How Much Time Do You Have?
On average, new budgeters save $600 by month two and more than $6,000 the first year! Pretty solid return on investment.
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“Hi Mark –
I’m just starting out, I can’t get the budget to work as we are paid fortnightly. I can’t seem to find any work around for this!”
Lynda sent me that message this morning, wondering if she needed personal coaching to establish her budgeting rhythm. Maybe coaching is the solution, but maybe a subtle shift in perspective is all Lynda needs.
By the way, Lynda, you’re not alone: the perceived conflict between a month-based budget layout and other-than-monthly pay schedules has confused many of us.
Lynda’s specific confusion is (I think), “How can I plan with a monthly budget when I get paid every two weeks?”
As a first step, let’s re-frame the word “budget” as a verb.
This makes budgeting something I do, not just something I have.
I budget whenever money enters my life, asking “What do I need and want my money to do before I get paid again?”
Personally, I maintain awareness of the jobs I need my dollars to do by naming my categories like this:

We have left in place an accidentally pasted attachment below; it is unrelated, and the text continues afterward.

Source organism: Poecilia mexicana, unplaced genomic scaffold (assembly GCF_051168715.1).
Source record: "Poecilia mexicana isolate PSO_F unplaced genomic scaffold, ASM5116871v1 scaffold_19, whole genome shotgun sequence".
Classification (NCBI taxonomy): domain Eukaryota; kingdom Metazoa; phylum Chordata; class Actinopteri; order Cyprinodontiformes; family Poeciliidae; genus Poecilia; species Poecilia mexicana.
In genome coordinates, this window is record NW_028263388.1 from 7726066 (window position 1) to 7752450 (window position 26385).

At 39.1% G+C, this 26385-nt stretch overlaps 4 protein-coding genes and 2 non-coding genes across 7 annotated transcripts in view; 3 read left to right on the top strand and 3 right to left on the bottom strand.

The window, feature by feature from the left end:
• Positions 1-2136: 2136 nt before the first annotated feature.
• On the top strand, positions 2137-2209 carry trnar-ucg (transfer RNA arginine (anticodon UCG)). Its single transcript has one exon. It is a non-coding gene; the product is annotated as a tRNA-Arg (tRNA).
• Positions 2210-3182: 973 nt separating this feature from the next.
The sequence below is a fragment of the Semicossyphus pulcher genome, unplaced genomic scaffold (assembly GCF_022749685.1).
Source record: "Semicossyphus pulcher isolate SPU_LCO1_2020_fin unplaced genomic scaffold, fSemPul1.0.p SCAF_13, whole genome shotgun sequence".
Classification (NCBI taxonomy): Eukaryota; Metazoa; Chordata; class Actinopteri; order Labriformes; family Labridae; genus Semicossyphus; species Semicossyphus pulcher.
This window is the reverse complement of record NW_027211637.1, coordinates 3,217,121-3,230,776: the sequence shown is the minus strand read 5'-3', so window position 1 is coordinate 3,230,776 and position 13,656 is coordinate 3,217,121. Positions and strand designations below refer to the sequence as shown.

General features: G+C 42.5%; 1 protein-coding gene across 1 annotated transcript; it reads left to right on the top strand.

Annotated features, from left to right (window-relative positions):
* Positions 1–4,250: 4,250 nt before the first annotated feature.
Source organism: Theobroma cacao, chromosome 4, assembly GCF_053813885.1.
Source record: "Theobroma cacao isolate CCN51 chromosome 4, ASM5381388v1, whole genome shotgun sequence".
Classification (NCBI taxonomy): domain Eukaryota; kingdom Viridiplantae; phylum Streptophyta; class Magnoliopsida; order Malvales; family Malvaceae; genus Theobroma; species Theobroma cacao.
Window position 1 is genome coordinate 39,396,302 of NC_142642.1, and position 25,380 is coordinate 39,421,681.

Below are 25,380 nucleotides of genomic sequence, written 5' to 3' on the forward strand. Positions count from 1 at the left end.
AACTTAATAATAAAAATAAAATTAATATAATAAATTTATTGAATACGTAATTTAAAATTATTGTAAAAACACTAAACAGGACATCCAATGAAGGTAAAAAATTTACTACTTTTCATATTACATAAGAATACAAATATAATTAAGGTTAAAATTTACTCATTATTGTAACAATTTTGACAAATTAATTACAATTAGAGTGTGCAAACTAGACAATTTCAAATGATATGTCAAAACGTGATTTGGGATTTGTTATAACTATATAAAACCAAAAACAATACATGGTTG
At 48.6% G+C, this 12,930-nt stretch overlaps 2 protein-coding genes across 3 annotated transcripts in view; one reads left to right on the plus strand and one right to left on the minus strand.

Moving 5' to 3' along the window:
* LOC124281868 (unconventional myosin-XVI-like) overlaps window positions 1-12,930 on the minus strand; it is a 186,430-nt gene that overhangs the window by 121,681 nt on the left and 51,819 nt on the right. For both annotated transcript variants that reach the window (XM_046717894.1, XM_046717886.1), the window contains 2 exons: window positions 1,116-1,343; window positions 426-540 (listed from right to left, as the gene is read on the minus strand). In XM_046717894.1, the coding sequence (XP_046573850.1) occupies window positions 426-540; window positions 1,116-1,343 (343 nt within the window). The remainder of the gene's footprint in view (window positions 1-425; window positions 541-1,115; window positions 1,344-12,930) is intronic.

You see the category name, the expected amount, and the date the money leaves my budget.
Let’s imagine I get a paycheck on March 21st. My job pays me every other week, so I’ll receive another check on April 4th.
My money needs to handle all my wants and needs between March 21 and April 4th. It doesn’t matter that the calendar happens to turn over between paychecks. It only matters that I know which bills come due before I’m paid again.
I scan my Monthly Bills and see I’ll be making payments in the following order:
I’ll fund those categories first with my March 24th paycheck because they’re all due before I’ll receive the April 4th paycheck.
I’ll also need to fund other categories in my budget (food, fuel, fun), giving each enough dollars to carry me through to my next check. In the best case scenario I’ll also give some of the March 24th paycheck to my Buffer category, allowing me to eventually graduate from the need to time my bills and budget.
I’ll know I’m finished when I’ve budgeted the entire paycheck from March 24th.
Which means we’re back to YNAB’s most basic – most important – three steps:
It doesn’t matter whether you’re paid daily, weekly, bi-weekly, fortnightly, or monthly – just budget whenever money enters your life.
Remember, budgeting is not restrictive. You won’t be spending less, you’ll be spending right. You can do this! Today. Right now. What do you have to lose? Except all that debt and stress. (Ok, so kind of a lot.)
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